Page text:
In fact, I already used it on the butcher block in the powder room! Since it seals so water proof, it doesn’t need to be babied as far as rigorous cleaning.

Next, I am going to use it for the wet bar butcher block in the basement.


Finishing butcher block with wood bowl finish, our butcher block shipping craft table. Feminine farmhouse home office decor. #homeoffice #girlboss #workfromhome #homediy #officedecor#budgetdecor

I’ve been working away at reorganizing the office.  It didn’t quite get finished before our new baby arrived…but it is nearly there!

Happily, the shipping table is finished! It is so functional now, and I enjoy shipping orders much more! I can’t wait to complete the last few projects in the office!

Leave a comment

Your email address will not be published. Required fields are marked *

This site uses Akismet to reduce spam. Learn how your comment data is processed.

2 thoughts on “Finishing Butcher Block with Wood Bowl Finish, A Dark Walnut Stain for the Craft Table

  • Carolyn

    Thank you for sharing your experience with butcher block. I read your post about your kitchen counters too. We’re contemplating using it in our kitchen and researching sealant options. Does the tung oil in the kitchen give it an orange hue. I currently have the orange oak cabinets (that I really don’t like) that will be painted but want to avoid adding a sealant to new countertops that might bring that orange hue back into a renovated kitchen. I’m leaning more towards this Wood Bowl finish just based on how it comes across in the pictures. If you had to do your kitchen again knowing what you know now which application would you choose?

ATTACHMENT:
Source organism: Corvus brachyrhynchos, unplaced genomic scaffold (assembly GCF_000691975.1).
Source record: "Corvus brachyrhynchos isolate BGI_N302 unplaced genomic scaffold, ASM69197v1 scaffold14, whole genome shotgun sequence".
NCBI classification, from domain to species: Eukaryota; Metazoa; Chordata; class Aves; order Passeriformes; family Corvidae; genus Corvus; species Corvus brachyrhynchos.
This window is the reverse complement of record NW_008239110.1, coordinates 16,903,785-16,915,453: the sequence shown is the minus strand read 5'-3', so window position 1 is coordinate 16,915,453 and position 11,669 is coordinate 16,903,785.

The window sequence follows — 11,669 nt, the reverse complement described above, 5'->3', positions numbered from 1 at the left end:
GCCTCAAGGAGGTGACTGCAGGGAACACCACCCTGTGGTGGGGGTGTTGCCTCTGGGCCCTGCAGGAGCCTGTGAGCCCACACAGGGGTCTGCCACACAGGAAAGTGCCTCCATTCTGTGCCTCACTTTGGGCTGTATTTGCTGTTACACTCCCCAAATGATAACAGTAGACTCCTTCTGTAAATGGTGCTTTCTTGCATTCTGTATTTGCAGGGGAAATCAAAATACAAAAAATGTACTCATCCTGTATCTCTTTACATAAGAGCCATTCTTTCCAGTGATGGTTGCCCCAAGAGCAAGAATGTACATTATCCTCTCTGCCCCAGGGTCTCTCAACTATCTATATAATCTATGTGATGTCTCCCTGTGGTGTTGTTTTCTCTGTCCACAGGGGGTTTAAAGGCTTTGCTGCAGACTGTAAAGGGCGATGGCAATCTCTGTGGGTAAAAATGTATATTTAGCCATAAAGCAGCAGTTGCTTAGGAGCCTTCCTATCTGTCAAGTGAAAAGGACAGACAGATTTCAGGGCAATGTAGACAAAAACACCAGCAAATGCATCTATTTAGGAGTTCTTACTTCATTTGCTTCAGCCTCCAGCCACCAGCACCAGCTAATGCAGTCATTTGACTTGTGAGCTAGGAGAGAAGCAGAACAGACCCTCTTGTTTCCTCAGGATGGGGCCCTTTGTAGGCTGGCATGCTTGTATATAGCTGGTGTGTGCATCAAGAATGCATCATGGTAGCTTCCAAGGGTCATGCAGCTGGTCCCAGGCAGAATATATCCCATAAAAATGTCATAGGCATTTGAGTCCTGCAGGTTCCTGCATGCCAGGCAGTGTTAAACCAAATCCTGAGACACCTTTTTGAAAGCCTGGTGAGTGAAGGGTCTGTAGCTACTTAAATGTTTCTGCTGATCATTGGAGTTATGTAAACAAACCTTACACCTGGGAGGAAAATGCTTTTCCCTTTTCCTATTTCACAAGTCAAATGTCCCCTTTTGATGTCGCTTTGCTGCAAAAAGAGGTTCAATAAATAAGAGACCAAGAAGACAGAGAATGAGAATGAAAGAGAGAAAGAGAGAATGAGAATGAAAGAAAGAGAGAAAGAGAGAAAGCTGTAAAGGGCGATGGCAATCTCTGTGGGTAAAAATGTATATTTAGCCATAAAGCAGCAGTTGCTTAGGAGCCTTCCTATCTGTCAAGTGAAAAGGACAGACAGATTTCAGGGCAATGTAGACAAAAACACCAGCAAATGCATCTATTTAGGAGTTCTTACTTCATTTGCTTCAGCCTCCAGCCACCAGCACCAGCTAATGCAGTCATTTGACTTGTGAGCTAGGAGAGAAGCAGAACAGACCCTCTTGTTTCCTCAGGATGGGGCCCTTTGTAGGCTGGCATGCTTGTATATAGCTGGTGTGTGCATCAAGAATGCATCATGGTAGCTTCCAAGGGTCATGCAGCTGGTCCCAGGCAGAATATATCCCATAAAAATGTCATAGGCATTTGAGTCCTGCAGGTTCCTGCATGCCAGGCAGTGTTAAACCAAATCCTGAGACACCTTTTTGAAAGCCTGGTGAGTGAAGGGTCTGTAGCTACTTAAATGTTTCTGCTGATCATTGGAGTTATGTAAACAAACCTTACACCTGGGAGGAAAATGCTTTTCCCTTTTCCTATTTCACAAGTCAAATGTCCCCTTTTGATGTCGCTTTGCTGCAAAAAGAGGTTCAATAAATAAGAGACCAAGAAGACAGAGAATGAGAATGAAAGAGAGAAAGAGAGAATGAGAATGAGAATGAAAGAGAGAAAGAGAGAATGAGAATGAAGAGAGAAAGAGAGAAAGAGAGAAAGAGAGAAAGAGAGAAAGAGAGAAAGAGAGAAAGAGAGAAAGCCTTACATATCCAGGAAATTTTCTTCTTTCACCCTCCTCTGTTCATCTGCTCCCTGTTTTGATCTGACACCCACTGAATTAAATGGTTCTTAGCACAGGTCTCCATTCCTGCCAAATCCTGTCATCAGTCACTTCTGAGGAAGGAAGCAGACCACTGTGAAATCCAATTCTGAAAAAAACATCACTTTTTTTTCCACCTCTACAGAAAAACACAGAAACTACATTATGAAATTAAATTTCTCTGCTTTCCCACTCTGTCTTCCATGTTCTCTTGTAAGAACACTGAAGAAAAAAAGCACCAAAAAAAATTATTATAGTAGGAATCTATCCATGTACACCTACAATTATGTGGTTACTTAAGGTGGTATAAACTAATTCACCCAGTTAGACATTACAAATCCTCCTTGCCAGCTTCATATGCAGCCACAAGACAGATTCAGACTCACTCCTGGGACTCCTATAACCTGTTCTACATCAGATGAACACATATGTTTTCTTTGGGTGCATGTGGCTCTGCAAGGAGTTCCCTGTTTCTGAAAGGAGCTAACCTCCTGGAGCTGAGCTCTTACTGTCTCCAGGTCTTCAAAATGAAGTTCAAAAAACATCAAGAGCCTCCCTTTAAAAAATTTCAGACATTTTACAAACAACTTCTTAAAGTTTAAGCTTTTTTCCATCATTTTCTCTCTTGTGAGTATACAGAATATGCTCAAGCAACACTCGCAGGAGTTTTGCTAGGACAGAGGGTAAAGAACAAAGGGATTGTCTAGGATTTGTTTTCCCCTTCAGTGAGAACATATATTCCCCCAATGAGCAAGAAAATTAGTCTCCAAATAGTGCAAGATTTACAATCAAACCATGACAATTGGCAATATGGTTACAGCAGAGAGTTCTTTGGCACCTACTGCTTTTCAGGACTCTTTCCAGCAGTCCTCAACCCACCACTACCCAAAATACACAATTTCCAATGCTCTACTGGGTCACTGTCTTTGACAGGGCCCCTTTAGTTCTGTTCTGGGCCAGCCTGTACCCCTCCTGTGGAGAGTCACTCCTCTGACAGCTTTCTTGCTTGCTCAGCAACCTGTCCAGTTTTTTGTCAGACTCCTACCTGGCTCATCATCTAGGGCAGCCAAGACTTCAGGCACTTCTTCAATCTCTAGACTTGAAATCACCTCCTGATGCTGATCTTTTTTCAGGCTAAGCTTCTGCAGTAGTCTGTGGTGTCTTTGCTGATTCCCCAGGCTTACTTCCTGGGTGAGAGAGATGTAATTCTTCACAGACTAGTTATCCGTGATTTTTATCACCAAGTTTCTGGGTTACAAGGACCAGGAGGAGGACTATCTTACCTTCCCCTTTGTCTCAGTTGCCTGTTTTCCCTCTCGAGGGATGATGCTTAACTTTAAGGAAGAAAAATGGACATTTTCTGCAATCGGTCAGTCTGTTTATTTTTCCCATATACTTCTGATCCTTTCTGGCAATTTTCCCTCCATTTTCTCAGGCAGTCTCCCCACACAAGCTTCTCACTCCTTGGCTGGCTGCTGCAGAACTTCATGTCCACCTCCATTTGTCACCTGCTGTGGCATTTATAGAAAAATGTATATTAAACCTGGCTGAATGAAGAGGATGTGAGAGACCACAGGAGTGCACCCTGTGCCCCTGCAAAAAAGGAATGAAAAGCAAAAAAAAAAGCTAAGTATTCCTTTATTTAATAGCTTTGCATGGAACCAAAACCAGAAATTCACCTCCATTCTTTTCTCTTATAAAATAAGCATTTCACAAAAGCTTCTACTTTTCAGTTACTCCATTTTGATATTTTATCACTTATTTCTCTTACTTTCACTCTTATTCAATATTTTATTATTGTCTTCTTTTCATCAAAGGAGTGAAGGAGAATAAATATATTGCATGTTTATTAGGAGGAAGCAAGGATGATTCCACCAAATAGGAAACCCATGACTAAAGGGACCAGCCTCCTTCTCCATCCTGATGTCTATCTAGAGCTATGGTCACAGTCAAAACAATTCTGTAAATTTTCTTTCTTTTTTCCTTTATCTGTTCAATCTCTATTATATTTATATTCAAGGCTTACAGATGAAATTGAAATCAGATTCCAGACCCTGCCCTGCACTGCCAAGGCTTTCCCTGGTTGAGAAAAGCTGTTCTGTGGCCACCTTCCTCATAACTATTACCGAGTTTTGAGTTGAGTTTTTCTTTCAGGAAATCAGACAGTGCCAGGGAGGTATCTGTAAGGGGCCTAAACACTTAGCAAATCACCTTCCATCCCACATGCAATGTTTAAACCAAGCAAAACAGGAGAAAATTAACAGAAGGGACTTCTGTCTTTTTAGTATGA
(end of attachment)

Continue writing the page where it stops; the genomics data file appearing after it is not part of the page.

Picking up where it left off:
• Joyeliz57 Post author

      Hi Carolyn!

      Thank you so much! I really enjoy both finishes! The tung oil is slightly more matte, and I would say the wood has a slightly orange hue. Not 80’s orange oak, because it has a darker, more rustic coloring that darkens over time. But, I definitely understand where you are coming from with orange oak! The wood bowl finish has a bit easier application, and allows you to control the base color completely, which is a great benefit! You could color match on a scrap piece, and be certain you are getting the tone you want for your kitchen.
      Since I chop on our counters sometimes, I really like tung oil. If I was more careful about that, I think I would try the wood bowl finish in our kitchen. I hope that helps! 🙂